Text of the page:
High Intensity Focused Ultrasound (HIFU) for Renal Tumour
High intensity focused ultrasound (HIFU) is a new type of minimally invasive ablative therapy for renal cancer. Patients suffering from renal cancer may not be considered suitable for surgical procedures because of various reasons. In these circumstances, HIFU is feasible as an ablative treatment for the kidney lesions.
Benefits of HIFU
Minimally invasive nature. HIFU is produced by an extra-corporeal machine and targeted by ultrasound imaging towards the renal lesions. There is no need for any skin incision or puncture.
Patient receiving HIFU will be anaesthetized and placed in a prone or decubitus position on the HIFU machine table. The need for anesthesia is to minimize excess bodily movement and to control ventilator effort during the HIFU procedure. HIFU is then administered using real-time ultrasonography guidance to achieve ablation of the renal lesion. Typically the procedure lasts for 120 minutes.
1. Risk associated with anesthesia
2. Skin erythema and discomfort at the site of contact with the HIFU energy transducer
3. Failure to completely ablate the tumor, requiring subsequent alternative therapies for the management of residual tumor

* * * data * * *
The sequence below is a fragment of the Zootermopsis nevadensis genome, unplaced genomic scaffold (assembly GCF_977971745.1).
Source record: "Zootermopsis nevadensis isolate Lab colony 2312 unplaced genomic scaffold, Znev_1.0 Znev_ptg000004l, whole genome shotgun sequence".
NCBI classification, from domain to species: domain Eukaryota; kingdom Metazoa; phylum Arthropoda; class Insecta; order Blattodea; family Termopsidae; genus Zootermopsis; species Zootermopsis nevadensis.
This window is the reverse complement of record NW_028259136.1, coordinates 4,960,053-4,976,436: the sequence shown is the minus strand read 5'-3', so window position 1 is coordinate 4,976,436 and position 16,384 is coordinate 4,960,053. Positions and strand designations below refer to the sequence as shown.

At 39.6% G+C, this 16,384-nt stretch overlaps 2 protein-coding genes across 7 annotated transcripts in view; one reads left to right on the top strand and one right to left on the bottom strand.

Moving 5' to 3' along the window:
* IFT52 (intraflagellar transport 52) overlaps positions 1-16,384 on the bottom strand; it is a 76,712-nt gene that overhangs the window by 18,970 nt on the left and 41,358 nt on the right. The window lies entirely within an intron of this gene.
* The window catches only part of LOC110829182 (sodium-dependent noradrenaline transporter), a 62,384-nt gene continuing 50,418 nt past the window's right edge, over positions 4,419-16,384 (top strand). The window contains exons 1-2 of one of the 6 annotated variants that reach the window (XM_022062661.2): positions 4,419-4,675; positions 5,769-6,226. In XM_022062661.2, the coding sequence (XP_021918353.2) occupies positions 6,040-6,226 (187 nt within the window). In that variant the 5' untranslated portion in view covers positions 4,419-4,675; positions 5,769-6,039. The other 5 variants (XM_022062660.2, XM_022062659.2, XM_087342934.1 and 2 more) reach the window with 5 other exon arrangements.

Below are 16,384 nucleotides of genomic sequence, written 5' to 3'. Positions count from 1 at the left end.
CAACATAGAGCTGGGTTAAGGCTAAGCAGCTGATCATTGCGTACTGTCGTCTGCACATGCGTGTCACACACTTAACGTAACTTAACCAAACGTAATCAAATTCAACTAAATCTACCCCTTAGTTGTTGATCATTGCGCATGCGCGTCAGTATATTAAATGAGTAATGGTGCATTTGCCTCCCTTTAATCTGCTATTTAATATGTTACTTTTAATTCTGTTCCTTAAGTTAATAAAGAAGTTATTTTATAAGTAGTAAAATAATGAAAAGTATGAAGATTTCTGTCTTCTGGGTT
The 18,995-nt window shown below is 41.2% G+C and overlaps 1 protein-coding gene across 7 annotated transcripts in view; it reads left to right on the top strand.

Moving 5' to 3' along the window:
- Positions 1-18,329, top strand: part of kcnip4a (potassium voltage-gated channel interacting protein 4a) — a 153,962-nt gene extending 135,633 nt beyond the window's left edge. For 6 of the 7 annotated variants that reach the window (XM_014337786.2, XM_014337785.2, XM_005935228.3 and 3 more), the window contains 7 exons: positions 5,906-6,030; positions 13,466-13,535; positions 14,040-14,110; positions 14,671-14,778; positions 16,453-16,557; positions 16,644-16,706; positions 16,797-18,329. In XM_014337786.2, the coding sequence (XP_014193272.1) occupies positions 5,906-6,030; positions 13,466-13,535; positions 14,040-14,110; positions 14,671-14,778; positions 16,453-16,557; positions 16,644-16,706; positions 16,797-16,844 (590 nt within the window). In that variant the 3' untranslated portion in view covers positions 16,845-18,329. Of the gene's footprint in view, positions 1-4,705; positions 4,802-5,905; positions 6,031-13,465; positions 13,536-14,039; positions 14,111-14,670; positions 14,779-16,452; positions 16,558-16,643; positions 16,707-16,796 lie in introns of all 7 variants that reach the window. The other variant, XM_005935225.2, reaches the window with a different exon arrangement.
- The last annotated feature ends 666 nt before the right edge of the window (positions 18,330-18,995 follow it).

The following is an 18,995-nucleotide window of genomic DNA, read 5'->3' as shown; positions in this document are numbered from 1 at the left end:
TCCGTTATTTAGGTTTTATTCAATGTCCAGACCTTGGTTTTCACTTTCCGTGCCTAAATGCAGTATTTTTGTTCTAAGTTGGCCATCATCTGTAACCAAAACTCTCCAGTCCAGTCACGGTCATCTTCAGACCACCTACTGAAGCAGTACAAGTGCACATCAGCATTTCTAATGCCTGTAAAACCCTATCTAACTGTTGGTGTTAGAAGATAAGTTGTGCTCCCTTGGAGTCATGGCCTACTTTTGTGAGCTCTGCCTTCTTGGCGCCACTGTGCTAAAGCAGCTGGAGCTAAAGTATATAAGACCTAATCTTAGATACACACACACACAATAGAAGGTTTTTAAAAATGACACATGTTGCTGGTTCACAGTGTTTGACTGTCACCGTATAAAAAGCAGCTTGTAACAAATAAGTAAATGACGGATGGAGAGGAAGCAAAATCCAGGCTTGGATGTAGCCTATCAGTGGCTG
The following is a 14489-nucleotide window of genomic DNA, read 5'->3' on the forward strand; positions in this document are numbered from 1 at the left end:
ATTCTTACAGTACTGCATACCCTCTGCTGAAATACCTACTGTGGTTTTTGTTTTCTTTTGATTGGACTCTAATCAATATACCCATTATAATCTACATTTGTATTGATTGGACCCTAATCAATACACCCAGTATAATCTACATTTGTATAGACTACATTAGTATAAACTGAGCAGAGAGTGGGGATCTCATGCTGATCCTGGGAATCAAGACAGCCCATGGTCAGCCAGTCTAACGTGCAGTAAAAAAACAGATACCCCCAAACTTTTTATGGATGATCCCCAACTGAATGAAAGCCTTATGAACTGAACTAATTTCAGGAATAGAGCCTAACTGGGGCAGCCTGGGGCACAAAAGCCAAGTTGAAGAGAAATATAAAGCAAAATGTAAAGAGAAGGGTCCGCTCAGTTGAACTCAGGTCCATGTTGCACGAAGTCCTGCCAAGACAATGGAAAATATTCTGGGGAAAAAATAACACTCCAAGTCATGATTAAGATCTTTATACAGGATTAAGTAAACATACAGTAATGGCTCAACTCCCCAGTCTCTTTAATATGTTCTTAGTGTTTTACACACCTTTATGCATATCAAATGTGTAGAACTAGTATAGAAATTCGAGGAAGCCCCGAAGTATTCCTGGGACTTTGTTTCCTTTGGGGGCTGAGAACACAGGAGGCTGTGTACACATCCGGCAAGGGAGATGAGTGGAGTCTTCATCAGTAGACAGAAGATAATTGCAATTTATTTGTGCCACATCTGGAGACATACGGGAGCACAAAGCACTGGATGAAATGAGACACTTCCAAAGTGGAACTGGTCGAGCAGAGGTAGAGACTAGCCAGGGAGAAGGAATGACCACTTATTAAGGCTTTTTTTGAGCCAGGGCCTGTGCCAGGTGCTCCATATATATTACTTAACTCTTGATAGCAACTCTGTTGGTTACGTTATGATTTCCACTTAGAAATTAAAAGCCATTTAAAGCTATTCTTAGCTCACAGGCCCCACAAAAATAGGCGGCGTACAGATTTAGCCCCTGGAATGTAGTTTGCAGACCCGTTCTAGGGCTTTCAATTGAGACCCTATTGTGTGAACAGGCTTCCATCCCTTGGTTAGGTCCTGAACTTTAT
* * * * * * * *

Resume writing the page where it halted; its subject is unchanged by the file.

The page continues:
1. Skin blistering at the site of contact with the HIFU energy
Preparation before the procedure
Patient should be fasted according to the suggestion of the anesthesiologist. Otherwise no special preparation is necessary. The use of antiplatelet and / or anticoagulants should be stopped in the usual manner as before surgical procedure.
Care after the procedure
Patient will be nursed in the ward or treatment center after the procedure until the effect of anesthesia wears off. Afterwards he or she can be discharged. Reassessment imaging of the renal lesion will be performed 4 to 6 weeks later. Follow-up visits should be arranged 2 weeks after procedure to observe for any untoward effects or complications.
This is general information only and the list of complications is not exhaustive. Other unforeseen complications may occasionally occur. In special patient groups, the actual risk may be different. For further information please contact your doctor.